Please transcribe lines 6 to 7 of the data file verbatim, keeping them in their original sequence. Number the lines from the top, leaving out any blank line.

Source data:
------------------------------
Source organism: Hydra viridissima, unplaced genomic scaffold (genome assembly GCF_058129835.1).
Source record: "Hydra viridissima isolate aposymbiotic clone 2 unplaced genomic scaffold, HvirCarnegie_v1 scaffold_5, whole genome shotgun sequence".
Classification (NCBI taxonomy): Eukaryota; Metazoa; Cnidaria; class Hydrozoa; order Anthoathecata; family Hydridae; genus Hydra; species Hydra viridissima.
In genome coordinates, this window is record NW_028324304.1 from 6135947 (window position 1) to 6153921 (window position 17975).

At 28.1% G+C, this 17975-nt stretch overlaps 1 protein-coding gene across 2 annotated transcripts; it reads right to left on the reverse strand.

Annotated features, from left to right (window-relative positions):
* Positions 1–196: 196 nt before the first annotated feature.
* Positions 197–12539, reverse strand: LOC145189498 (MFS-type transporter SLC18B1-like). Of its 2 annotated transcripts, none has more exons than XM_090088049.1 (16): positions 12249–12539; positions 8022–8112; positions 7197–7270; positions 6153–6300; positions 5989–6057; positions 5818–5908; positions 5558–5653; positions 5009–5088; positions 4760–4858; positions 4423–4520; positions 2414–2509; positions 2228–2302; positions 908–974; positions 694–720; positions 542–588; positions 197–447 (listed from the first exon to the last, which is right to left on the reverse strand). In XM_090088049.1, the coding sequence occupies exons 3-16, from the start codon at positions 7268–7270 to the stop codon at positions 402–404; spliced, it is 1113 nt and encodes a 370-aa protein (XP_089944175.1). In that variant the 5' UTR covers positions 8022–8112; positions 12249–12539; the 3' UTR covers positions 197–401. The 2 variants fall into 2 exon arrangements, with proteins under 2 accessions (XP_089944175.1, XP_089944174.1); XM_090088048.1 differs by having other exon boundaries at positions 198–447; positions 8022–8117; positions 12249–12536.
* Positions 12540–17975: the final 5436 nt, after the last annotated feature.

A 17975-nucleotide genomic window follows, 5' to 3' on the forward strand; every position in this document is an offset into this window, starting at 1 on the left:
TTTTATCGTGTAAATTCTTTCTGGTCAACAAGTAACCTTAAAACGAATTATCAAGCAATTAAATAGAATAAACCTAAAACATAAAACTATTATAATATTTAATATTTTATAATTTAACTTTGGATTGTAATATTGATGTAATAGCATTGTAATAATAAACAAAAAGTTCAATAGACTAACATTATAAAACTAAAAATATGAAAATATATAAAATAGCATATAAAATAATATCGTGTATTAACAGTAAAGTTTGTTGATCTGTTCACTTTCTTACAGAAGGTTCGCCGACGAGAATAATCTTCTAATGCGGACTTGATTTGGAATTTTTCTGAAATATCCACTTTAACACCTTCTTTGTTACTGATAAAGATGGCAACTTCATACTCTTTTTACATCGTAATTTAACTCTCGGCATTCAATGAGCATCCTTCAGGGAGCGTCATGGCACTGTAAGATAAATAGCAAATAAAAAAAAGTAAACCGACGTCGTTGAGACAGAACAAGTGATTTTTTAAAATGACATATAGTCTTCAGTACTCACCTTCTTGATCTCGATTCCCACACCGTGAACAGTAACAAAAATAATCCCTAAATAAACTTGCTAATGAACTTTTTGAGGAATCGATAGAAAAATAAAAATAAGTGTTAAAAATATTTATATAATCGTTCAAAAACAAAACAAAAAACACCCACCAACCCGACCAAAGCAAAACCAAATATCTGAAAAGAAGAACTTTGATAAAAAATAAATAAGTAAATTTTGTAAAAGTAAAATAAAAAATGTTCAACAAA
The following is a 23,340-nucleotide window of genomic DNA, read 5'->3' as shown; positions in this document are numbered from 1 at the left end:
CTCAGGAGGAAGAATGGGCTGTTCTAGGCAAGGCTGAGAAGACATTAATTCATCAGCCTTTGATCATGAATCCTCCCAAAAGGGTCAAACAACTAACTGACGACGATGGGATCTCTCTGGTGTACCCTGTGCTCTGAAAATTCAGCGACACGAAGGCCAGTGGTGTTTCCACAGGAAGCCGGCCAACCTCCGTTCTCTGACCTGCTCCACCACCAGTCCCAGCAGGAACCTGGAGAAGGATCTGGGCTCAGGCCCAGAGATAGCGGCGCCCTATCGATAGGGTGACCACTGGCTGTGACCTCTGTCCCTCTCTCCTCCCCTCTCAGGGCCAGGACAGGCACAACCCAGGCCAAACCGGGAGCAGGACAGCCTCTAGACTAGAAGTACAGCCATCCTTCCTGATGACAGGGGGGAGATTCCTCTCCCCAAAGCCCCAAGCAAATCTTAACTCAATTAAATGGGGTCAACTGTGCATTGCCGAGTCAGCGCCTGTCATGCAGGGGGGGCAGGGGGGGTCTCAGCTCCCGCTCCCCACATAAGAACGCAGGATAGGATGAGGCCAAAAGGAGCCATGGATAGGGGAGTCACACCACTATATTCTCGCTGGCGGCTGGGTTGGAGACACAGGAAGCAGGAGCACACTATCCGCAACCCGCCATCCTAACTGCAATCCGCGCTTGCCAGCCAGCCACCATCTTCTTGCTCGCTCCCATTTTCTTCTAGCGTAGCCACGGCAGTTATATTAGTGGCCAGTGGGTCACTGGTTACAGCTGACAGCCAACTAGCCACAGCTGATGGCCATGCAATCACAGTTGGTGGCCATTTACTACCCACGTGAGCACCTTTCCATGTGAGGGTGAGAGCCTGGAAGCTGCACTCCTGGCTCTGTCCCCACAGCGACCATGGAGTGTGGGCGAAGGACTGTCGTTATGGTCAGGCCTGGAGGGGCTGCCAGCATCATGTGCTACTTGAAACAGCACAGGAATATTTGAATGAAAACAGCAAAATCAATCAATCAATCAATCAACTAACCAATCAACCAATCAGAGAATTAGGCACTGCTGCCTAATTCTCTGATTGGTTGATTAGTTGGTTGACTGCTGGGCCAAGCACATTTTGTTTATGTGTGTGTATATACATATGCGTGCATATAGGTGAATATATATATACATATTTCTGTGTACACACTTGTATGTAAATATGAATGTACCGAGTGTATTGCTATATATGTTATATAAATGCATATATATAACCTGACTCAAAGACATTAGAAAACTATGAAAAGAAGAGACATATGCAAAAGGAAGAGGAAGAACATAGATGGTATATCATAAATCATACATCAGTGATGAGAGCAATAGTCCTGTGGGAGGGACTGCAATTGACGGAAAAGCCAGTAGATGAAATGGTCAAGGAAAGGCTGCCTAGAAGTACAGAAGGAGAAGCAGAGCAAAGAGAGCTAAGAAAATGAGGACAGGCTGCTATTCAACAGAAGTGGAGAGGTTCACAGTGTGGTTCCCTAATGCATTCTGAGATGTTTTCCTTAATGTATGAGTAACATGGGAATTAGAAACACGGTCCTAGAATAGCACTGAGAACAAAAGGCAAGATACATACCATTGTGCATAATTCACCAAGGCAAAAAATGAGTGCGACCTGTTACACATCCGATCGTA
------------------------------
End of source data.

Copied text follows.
Annotated features, from left to right (window-relative positions):
* Positions 1–196: 196 nt before the first annotated feature.